Last fall, I had just moved to Alaska and was cleaning my windshield at the gas station while waiting for my tank to fill, when a strange and exotic creature slid out of the driver's seat of the giant red 4 x 4 pickup that pulled up on the other side of the pump.
The creature was a male with long, straight, blond hair. Its perfectly groomed hair ran halfway down its back, but was short on the sides and even shorter on the top so short it stood up, with the help of a little hair gel, in one-inch tall spikes.
I couldn't believe it. I was having a rare sighting of the wild mullet, and I hadn't even gone hunting for one.
The mullet, of course, is a hairstyle. One I personally hadn't seen in the wild, so to speak, since the popularity of the cut peeked around the early 1990s. The sighting of the mullet cut worn by the driver of the big red truck may have been my first in a decade, but it wouldn't be my last.
Although mullets are rare just about everywhere, I've seen more in the last eight months in Alaska than I ran across in the past 10 years living in northern California and upstate New York.
Maybe because the state of Alaska is almost defined by its vast tracks of wilderness, I can't help but think of the mullet as not just an uncommon hairdo, but a literal endangered species one that has been driven to near extinction by the callous dictates of the gurus of style and has been forced to migrate north to the far reaches of its range in a final, desperate stab at survival.
Which begs the question: Should we just stand by and allow the last living examples of the species to be snuffed out? I say, "No way!"
I vote we help the endangered mullet out by lobbying the Legislature to make the state of Alaska a sanctuary for the poor critter. I think we should pester our representatives until they officially declare the Last Frontier the Last Refuge of the Wild Mullet.
Admittedly, I'm biased.
During the heyday of the mullet's popularity, alas, I too jumped on the bad-idea bandwagon. For a year or two, I succumbed to the fickle trends of fashion and demanded my bewildered barber whack my hair off at the sides and on top, while I grew a tail of hair down the middle of my back. You'll just have to believe me, since I'm pretty sure I've successfully hunted down and destroyed any and all photographic evidence.
Yes, I'm embarrassed I once strutted around in broad daylight, proud of the hipness of my groovy mullet. Thing is, I didn't even know the cut had a name, until it fell out of fashion and became the butt of bad jokes and bad movies, notably, "Joe Dirt" a movie whose title character sports a mullet and can only be called an idiot.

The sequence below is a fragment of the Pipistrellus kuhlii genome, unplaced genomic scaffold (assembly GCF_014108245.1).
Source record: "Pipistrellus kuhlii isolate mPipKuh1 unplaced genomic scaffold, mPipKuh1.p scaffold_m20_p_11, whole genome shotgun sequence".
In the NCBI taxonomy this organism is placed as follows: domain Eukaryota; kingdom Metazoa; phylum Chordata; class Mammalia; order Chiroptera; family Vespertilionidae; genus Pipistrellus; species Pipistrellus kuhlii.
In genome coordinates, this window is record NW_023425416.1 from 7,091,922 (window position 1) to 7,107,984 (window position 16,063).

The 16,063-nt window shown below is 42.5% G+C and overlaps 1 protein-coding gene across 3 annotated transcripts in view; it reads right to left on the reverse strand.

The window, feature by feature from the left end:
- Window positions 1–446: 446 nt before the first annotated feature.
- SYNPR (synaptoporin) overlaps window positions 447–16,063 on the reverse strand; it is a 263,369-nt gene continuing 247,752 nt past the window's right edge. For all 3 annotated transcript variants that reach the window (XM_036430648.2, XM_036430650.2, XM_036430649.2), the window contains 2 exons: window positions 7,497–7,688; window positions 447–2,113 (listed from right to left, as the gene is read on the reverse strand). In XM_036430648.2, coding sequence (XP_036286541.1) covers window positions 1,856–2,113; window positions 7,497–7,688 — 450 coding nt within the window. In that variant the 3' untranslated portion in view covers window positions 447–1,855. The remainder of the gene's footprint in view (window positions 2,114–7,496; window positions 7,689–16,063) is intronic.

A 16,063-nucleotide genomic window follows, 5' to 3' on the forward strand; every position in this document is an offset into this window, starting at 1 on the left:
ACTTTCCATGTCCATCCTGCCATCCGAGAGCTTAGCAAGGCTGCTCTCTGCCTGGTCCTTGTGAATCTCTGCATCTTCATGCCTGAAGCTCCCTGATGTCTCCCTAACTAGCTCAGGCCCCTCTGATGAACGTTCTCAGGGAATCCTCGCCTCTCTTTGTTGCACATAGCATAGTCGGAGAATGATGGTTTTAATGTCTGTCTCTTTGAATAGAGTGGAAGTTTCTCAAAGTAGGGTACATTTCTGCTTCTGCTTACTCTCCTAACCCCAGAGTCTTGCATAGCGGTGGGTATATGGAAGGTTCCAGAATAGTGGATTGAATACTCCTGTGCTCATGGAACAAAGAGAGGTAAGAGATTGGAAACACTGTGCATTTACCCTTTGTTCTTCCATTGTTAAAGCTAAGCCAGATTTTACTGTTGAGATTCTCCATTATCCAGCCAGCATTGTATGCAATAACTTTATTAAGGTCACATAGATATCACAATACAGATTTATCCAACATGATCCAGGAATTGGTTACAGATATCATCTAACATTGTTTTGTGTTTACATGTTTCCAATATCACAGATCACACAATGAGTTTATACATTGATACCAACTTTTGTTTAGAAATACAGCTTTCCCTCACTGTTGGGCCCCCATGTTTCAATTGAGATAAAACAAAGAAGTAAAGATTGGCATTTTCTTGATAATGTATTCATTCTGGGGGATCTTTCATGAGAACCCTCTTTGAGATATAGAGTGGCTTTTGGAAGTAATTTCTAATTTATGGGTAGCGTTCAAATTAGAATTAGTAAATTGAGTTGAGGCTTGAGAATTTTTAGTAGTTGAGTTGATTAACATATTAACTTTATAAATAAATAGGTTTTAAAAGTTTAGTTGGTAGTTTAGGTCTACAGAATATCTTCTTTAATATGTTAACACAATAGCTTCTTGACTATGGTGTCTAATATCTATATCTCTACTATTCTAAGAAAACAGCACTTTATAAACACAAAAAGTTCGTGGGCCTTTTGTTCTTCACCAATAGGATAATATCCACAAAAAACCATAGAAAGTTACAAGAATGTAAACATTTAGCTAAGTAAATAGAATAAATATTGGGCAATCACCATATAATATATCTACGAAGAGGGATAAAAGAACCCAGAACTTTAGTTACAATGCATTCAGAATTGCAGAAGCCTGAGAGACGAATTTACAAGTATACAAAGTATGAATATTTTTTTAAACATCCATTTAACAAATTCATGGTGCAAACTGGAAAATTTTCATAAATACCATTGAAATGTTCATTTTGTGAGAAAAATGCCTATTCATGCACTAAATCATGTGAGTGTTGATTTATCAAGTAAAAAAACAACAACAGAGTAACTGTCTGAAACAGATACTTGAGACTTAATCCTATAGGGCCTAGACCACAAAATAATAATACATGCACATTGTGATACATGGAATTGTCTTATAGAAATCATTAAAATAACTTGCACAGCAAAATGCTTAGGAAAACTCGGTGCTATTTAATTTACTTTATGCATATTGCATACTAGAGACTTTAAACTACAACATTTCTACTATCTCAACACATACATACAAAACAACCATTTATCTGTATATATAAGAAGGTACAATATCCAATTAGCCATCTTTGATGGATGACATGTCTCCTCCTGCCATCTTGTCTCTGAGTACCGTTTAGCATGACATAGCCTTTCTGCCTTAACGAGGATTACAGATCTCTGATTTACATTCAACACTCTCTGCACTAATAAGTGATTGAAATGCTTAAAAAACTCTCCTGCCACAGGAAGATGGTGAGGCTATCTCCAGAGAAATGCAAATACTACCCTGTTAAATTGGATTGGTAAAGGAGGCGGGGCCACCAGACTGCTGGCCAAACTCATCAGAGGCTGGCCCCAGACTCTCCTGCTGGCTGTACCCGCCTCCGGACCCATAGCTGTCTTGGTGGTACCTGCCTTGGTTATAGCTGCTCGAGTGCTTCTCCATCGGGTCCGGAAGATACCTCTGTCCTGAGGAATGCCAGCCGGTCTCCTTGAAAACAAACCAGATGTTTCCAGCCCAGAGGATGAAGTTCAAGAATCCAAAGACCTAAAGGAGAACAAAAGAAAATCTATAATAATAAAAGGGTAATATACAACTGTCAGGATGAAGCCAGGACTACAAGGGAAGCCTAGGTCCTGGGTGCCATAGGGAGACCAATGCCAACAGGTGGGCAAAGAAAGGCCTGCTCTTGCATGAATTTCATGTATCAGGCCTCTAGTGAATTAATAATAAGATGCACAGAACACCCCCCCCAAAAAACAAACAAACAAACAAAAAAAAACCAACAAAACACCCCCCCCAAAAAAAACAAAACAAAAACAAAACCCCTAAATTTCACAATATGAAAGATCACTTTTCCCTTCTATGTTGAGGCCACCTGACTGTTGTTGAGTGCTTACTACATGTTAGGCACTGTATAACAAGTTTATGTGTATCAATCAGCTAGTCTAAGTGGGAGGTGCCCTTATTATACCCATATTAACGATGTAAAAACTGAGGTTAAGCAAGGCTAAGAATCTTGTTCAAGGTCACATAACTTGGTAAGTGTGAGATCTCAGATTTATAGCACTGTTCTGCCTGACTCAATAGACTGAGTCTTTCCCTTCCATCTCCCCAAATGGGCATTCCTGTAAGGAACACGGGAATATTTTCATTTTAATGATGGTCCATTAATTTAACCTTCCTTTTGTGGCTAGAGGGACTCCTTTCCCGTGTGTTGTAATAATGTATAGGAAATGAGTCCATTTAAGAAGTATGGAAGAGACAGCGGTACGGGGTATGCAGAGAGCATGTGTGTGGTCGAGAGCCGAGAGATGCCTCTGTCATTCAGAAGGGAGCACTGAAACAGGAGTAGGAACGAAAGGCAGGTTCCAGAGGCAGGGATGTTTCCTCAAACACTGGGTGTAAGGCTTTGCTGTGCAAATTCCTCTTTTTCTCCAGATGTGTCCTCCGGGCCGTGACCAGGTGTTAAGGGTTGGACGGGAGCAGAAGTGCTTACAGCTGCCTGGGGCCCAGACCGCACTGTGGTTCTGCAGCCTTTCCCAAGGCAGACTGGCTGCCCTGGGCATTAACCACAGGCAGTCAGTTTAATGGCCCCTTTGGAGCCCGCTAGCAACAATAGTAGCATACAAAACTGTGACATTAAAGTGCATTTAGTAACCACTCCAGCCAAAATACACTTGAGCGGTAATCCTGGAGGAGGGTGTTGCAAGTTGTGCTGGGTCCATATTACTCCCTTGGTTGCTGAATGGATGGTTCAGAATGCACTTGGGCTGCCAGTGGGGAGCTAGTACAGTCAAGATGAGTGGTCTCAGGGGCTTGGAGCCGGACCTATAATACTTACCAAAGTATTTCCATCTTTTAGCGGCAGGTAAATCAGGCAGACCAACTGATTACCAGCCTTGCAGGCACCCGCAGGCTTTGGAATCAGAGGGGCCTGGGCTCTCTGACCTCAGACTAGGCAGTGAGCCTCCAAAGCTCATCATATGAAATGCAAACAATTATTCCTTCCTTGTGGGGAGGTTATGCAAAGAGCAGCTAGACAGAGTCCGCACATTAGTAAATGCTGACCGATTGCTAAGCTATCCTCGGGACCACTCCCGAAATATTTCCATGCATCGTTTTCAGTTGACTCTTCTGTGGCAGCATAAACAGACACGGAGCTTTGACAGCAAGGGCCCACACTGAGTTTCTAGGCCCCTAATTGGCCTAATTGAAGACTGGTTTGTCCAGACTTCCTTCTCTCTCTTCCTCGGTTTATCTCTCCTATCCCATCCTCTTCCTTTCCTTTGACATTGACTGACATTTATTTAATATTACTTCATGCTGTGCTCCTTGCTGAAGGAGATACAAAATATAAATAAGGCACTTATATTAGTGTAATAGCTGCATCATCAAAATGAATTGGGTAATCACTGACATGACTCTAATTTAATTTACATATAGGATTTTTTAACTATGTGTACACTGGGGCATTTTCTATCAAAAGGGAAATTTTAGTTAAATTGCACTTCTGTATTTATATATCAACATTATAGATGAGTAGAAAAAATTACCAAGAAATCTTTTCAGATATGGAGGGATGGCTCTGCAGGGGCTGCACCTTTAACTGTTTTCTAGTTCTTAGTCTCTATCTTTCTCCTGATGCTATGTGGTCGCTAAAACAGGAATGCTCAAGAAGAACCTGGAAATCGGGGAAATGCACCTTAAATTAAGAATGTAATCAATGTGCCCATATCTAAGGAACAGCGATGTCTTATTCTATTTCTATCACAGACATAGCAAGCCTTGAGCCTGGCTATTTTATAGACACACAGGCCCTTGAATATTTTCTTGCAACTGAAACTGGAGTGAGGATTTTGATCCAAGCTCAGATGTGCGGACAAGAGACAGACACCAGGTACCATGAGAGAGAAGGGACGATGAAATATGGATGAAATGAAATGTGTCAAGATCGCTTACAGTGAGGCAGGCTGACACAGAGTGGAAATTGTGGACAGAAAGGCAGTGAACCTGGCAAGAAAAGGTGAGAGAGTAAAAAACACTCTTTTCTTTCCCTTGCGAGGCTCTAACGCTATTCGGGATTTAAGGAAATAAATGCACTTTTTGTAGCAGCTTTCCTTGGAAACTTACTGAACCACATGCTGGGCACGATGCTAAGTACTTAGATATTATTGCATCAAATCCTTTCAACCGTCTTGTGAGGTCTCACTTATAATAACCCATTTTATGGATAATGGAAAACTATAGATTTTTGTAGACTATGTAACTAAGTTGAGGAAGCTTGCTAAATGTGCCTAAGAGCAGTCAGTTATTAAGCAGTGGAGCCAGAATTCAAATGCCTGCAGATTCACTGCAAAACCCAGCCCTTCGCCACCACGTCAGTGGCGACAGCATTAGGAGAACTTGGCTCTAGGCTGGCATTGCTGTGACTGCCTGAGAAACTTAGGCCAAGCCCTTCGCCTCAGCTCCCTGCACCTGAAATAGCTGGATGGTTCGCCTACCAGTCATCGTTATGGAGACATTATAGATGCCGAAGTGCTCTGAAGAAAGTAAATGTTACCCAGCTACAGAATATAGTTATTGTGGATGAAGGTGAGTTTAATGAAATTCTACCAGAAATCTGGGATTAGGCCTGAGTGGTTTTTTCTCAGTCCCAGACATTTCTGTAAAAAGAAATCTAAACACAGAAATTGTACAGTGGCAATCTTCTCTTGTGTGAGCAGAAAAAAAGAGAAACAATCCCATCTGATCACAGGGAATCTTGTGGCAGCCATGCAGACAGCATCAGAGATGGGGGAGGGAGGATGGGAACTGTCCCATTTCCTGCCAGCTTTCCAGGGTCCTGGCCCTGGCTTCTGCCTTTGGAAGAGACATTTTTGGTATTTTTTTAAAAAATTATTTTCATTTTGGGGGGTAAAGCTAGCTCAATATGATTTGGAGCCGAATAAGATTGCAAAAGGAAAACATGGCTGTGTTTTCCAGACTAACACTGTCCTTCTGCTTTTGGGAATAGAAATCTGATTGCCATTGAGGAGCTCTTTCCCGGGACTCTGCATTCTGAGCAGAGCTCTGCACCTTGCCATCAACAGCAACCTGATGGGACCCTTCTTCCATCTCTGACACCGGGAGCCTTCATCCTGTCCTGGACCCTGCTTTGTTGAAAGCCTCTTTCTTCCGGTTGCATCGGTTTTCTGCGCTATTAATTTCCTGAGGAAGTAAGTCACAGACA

Another thing is, fashion, like history, repeats itself.
Those super-low cut jeans with bell-bottom legs that are all the rage with high school girls, college women and certain soccer moms have their origins in the sexual revolution of the 1960s and hadn't been seen since the '70s, until they came back in fashion a few years ago. The same goes for the belly button-exposing, three-quarter length shirts that pair nicely with the low-cut jeans.
At the moment, some fashion trends of the 1980s seem to be vying for a comeback such as pink hair and those little round buttons, usually pinned to backpacks or jackets, with the names of bands or political slogans on them that used to be popular in certain circles. Even Madonna-style fishnet tops and stockings seem to be edging their way back from the far corners of fashion.
Face it, it's just a matter of time before the mullet makes a comeback. When it does, if a few wild mullets have survived on the heads of Alaskans, the state could find itself pioneering the way on the frontiers of fashion.
In that pioneer spirit, I'm thinking about doing what I can to help blaze the comeback trail.
Next haircut, I think I'll ask the barber to take some off the sides and the top, but leave the back alone.
"It's been a while since I've led the cutting edge of fashion," I'll say. "Which way is it again?"
Mark Harrison is a reporter for the Peninsula Clarion.
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